Michael Darragh Macauley believes his years of playing basketball at schools and club level have played an important part in making him the All-Ireland and All-Star-winning Gaelic footballer he is today.
The Dublin midfielder, who is deep in preparations for Sunday's All-Ireland SFC final against Mayo, first came to sporting prominence as a young basketballer.
Macauley played hoops with distinction for Coláiste Éanna and Notre Dame, earning All-Ireland medals and Ireland underage international honours, before football became his main focus with Ballyboden St. Enda's and Dublin.
"I have a good few years of basketball behind me which I would say have definitely stood to me as a Gaelic footballer," Macauley told Newstalk's 'Off The Ball' programme, when asked about transferring some of those skills to the football pitch.
"I don't think I'd be here preparing for an another All-Ireland final if I didn't play basketball as a child, it probably has given me a little something extra that I mightn't have developed just playing Gaelic football.
"I'm very grateful of that, that it has stood with me. I'll maybe try and keep it up in the off-season to try and give me a few new tricks next year."
Noted as a late developer in football terms, the Ballyroan native made his senior bow for Dublin in 2009 and has gone on to become a centre-field fixture in recent years.
2011 saw him help the Dubs win the Sam Maguire Cup and claim his first All-Star award, while he has collected National League and Leinster SFC winners' medals already this season.
Macauley's 6ft 5in frame and quick footwork, allied to his fielding skills, strong running ability and endurance, have marked him out as one of the leading midfielders in the country and a serious contender for the 2013 Footballer of the Year gong.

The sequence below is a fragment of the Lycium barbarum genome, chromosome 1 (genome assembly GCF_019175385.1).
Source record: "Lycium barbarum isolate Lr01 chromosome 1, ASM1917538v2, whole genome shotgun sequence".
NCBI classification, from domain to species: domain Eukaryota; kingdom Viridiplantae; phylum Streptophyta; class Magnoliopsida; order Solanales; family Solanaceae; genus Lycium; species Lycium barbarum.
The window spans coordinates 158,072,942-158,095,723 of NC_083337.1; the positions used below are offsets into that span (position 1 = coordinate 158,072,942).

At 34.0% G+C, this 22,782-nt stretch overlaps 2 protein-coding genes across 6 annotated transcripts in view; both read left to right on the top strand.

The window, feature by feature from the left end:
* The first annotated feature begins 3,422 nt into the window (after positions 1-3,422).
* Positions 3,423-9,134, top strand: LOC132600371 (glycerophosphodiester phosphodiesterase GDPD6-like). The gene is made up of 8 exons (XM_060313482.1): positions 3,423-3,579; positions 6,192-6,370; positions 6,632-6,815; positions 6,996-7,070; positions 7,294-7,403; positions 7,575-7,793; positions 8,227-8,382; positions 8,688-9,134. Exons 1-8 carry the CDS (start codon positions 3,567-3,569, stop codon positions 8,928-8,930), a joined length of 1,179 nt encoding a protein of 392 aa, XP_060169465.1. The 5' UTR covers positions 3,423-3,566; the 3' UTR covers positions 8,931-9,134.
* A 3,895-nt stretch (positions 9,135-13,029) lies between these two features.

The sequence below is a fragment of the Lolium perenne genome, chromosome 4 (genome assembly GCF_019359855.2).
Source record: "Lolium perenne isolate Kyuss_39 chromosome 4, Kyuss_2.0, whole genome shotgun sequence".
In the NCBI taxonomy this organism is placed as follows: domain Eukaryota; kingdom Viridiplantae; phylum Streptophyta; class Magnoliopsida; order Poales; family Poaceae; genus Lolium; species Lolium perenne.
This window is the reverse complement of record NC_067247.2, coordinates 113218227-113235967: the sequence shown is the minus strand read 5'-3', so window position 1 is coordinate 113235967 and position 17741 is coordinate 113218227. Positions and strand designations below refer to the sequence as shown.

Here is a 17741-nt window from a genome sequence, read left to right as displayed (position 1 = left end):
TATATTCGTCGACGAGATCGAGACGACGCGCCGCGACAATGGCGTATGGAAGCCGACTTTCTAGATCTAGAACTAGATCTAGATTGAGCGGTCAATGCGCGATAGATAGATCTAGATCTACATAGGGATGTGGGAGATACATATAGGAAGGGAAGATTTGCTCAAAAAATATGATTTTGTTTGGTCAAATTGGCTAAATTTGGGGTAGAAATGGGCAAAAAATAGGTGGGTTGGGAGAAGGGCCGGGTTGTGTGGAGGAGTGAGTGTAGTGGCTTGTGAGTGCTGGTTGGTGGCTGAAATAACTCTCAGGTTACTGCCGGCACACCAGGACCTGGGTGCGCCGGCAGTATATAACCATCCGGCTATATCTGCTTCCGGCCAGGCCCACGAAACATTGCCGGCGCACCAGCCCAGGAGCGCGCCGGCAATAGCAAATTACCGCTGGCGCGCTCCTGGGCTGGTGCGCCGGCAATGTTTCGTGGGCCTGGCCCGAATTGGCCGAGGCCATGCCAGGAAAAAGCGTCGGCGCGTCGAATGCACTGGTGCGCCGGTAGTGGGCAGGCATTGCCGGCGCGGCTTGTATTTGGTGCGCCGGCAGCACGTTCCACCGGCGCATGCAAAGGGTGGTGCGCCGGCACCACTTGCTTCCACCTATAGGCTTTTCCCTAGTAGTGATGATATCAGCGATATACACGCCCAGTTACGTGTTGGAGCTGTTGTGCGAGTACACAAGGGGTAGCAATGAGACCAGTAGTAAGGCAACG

The road he has taken from basketball to the top rung of Gaelic footballer has been travelled before, this weekend's opponents Mayo boasting of course the legendary Liam McHale who produced some towering Super League performances for Ballina in the 1980s and 1990s.
"Liam (McHale) was, I think, the original one to do it (combine the two sports). There's been a good few since with Ronan McGarrity, Kieran Donaghy and Michael Quirke...there's a few lads who have done it.
"I'd definitely encourage kids to get out there and play as many sports as they can, particularly basketball because it's helped my footwork and handling skills no end," added Macauley.
Of his own journey to football via the basketball court, the 27-year-old revealed: "Every Gaelic coach that ever got their hands on me, all they ever said was, 'will ya ever give up that 'oul basketball, will ya?'. If I had done what they said and given up the basketball, I wouldn't be sitting here.
"It's really important. I won't start preaching now but kids should get out there and get involved in whatever their passion is."
The Dubs' class of 2013, under the tutelage of first-year manager Jim Gavin, have seen some new heroes come to the fore - not least the likes of youngsters Jack McCaffrey, Paul Mannion and Ciaran Kilkenny.
Gavin has made some subtle changes to the style of football the Leinster kingpins played under previous boss Pat Gilroy, with Macauley explaining: "People's perceptions from outside are that we are playing a different style of football, and I suppose that is true.
"It is a bit more free-flowing. Maybe it kinda suits my style a little better in that I like to go forward a bit more than your average midfielder.
"Look, it's working well. I'm happy with how it's going at the moment and I hope it keeps up for the next while."
Gavin has adopted an almost Zen-like presence on the sidelines through Dublin's journey through to the All-Ireland decider, and his unruffled state is very much a continuation of how he is behind the scenes.
"Jim is cool, calm and collected about things. he never gets too upset or lose the rag about things. He's very measured and concentrated about what he does. he's very prepare and organised about what he does and he's doing a very good job," offered Macauley.
And what of Mayo, the Connacht champions and the All-Ireland bridesmaids on five separate occasions since 1996 - the Ballyboden clubman reckons the Dubs will have to be at their best to get a result on Sunday afternoon.
"Mayo have been a free-scoring team, it's been very impressive to see. Without talking them up, I've been impressed with the (O'Shea) brothers in midfield. We're going to have to be at our best to find weaknesses to exploit."